He’s also got a podcast that compliments the website, and a really interesting tool to help people learn a new language called “Language On Track” that you can access for free. It uses goals and social networking to help with your studies, which is pretty unique.


(5) Japanese with Anime

Japanese with Anime (and Kanji with Manga) is a site that teaches Japanese with an emphasis on the kinds of terms and words that you will most often encounter if you are an avid fan of these two things.

Are you an Otaku? This site might be perfect for you!

What’s cool about it is that if you watch a lot of anime in Japanese, like on Crunchyroll for example, then you’ll glean a lot of insights into the subtitles that get lost when an anime is translated into English.

There’s also some pretty cool pages that are devoted to things such as every possible color you can think of in Japanese, and there’s also a huge list of non-Japanese names that have been translated into the correct Katakana spelling.

You can probably find yours in there too if you look.


(6) Maggie Sensei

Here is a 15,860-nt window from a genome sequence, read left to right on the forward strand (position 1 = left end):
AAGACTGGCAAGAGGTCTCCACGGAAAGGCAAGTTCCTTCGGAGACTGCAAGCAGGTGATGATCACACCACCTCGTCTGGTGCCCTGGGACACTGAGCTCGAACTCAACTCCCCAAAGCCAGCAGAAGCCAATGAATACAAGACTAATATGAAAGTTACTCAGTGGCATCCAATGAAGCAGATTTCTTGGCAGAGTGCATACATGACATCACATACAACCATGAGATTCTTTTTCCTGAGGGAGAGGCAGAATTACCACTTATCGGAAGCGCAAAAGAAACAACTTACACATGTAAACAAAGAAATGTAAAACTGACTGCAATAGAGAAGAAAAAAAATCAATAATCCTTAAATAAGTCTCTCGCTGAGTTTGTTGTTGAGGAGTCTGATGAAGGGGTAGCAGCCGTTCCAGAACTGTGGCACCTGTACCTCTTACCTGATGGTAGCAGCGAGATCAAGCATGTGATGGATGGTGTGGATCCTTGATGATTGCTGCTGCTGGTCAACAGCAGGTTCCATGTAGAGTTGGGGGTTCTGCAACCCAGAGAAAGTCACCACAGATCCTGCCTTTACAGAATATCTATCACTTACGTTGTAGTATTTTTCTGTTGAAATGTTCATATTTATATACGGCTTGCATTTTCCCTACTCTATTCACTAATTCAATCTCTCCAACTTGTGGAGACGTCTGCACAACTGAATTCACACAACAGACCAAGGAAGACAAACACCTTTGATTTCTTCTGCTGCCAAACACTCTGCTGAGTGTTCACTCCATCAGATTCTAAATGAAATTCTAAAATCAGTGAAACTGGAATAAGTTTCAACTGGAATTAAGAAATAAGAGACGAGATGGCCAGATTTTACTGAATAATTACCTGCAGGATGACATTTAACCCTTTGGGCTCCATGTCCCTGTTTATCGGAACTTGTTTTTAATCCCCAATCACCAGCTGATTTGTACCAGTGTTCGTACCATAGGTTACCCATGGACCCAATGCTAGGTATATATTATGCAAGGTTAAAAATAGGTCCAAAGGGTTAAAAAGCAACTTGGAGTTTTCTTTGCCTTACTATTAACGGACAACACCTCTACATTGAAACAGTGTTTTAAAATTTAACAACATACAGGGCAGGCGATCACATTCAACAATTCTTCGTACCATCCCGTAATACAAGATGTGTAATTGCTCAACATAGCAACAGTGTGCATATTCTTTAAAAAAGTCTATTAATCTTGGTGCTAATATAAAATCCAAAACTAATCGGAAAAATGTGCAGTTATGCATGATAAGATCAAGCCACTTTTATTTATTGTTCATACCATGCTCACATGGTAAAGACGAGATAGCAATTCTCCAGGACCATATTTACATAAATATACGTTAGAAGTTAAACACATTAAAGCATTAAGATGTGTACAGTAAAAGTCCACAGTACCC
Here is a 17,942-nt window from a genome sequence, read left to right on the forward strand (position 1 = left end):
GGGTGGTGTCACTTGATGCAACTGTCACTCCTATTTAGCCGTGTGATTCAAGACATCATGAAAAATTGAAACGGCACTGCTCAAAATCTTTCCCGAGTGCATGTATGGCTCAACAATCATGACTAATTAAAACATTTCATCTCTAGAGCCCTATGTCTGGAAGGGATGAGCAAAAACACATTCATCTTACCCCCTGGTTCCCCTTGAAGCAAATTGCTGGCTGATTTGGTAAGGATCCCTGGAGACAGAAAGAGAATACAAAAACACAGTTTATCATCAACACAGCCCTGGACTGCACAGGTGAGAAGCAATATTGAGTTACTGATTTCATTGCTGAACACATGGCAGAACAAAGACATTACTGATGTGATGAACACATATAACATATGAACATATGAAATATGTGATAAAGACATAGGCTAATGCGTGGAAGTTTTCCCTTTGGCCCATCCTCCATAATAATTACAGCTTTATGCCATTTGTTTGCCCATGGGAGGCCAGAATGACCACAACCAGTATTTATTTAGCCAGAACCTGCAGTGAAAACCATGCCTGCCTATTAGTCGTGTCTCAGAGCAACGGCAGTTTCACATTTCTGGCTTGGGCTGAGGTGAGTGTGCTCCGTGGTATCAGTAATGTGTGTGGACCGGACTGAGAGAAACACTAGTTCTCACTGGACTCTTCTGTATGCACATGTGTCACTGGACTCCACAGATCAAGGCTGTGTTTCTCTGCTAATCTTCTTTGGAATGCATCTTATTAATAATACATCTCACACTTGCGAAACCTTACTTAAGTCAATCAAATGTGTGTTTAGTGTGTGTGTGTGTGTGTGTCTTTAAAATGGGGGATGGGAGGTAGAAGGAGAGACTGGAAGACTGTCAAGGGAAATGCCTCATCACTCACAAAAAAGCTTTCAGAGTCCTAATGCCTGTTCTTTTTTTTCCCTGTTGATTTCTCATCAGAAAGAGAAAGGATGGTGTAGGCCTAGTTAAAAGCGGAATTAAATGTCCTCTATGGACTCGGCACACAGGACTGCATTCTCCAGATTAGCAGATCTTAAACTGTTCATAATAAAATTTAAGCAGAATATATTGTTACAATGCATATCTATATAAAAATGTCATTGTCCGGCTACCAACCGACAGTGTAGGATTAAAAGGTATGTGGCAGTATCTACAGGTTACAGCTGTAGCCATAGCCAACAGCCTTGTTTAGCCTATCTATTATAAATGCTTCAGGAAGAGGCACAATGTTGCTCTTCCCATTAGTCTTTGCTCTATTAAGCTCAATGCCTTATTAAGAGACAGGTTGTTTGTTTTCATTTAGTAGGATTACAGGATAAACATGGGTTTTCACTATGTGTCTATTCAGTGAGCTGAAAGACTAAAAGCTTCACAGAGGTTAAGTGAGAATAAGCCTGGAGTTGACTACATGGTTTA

Maggie Sensei is a dog. Literally.

Actually she is a French Bulldog, but that’s besides the point.

This site kind of reminds me of Learn Japanese Adventure because it also uses a lot of practical examples to illustrate language concepts in each post.

What’s really cool about Maggie Sensei in particular, is that there are tons of audio files as well so that you can hear it too!

There might be just a little too much color in the sentences for my tastes, but I do agree that it’s a really great way to highlight the specific words for each lesson.

There’s also a section called “Maggie’s room” which is where you can leave a question about anything and she will provide you with an answer pretty quickly.

I think there’s like, over 3,000 comments on it at this point, but new ones go right to the top, so it works out well.

Wanna learn Japanese from man’s best friend?


Honorable Mentions

I’ve also found articles (for Japanese) on these next sites to be useful, but I put them in this other category because they don’t get updated all that often. One post a month isn’t really something that you can wait for when you’re learning a language.

Still, they’ve got some cool stuff on them. If you’ve never visited their sites before, then you will definitely find something useful. Check ’em out if you like:

Pros/Cons of Learning Online for Free

Of course, nothing is perfect.

There are a lot of really great things about learning Japanese online for free such as: